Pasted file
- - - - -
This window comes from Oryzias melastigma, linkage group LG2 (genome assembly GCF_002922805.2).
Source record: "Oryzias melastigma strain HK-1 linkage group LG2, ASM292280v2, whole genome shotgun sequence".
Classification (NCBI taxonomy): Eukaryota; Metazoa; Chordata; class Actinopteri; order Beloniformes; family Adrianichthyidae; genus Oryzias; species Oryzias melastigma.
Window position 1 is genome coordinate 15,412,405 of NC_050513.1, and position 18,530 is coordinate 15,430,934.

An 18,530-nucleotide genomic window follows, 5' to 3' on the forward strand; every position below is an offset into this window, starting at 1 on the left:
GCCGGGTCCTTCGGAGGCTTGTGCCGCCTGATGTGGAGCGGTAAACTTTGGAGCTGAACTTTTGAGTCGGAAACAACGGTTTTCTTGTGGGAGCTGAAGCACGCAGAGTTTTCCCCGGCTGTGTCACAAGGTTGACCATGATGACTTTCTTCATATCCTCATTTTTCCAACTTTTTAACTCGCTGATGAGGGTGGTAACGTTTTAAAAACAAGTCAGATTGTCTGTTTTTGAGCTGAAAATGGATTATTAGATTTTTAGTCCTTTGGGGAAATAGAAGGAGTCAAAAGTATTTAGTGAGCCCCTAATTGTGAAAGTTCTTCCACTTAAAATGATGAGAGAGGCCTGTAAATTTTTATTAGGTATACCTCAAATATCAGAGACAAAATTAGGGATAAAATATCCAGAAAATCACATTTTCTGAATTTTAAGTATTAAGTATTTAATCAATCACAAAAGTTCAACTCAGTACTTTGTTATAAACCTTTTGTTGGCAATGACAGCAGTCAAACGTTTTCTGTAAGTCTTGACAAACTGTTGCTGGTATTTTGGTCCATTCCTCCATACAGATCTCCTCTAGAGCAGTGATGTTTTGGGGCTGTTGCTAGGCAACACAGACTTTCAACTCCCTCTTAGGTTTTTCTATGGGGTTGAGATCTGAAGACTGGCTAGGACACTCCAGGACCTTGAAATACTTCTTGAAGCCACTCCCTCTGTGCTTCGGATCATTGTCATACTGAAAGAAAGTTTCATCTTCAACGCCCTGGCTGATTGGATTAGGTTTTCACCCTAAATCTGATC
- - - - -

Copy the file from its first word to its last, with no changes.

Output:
This window comes from Oryzias melastigma, linkage group LG2 (genome assembly GCF_002922805.2).
Source record: "Oryzias melastigma strain HK-1 linkage group LG2, ASM292280v2, whole genome shotgun sequence".
Classification (NCBI taxonomy): Eukaryota; Metazoa; Chordata; class Actinopteri; order Beloniformes; family Adrianichthyidae; genus Oryzias; species Oryzias melastigma.
Window position 1 is genome coordinate 15,412,405 of NC_050513.1, and position 18,530 is coordinate 15,430,934.

An 18,530-nucleotide genomic window follows, 5' to 3' on the forward strand; every position below is an offset into this window, starting at 1 on the left:
GCCGGGTCCTTCGGAGGCTTGTGCCGCCTGATGTGGAGCGGTAAACTTTGGAGCTGAACTTTTGAGTCGGAAACAACGGTTTTCTTGTGGGAGCTGAAGCACGCAGAGTTTTCCCCGGCTGTGTCACAAGGTTGACCATGATGACTTTCTTCATATCCTCATTTTTCCAACTTTTTAACTCGCTGATGAGGGTGGTAACGTTTTAAAAACAAGTCAGATTGTCTGTTTTTGAGCTGAAAATGGATTATTAGATTTTTAGTCCTTTGGGGAAATAGAAGGAGTCAAAAGTATTTAGTGAGCCCCTAATTGTGAAAGTTCTTCCACTTAAAATGATGAGAGAGGCCTGTAAATTTTTATTAGGTATACCTCAAATATCAGAGACAAAATTAGGGATAAAATATCCAGAAAATCACATTTTCTGAATTTTAAGTATTAAGTATTTAATCAATCACAAAAGTTCAACTCAGTACTTTGTTATAAACCTTTTGTTGGCAATGACAGCAGTCAAACGTTTTCTGTAAGTCTTGACAAACTGTTGCTGGTATTTTGGTCCATTCCTCCATACAGATCTCCTCTAGAGCAGTGATGTTTTGGGGCTGTTGCTAGGCAACACAGACTTTCAACTCCCTCTTAGGTTTTTCTATGGGGTTGAGATCTGAAGACTGGCTAGGACACTCCAGGACCTTGAAATACTTCTTGAAGCCACTCCCTCTGTGCTTCGGATCATTGTCATACTGAAAGAAAGTTTCATCTTCAACGCCCTGGCTGATTGGATTAGGTTTTCACCCTAAATCTGATC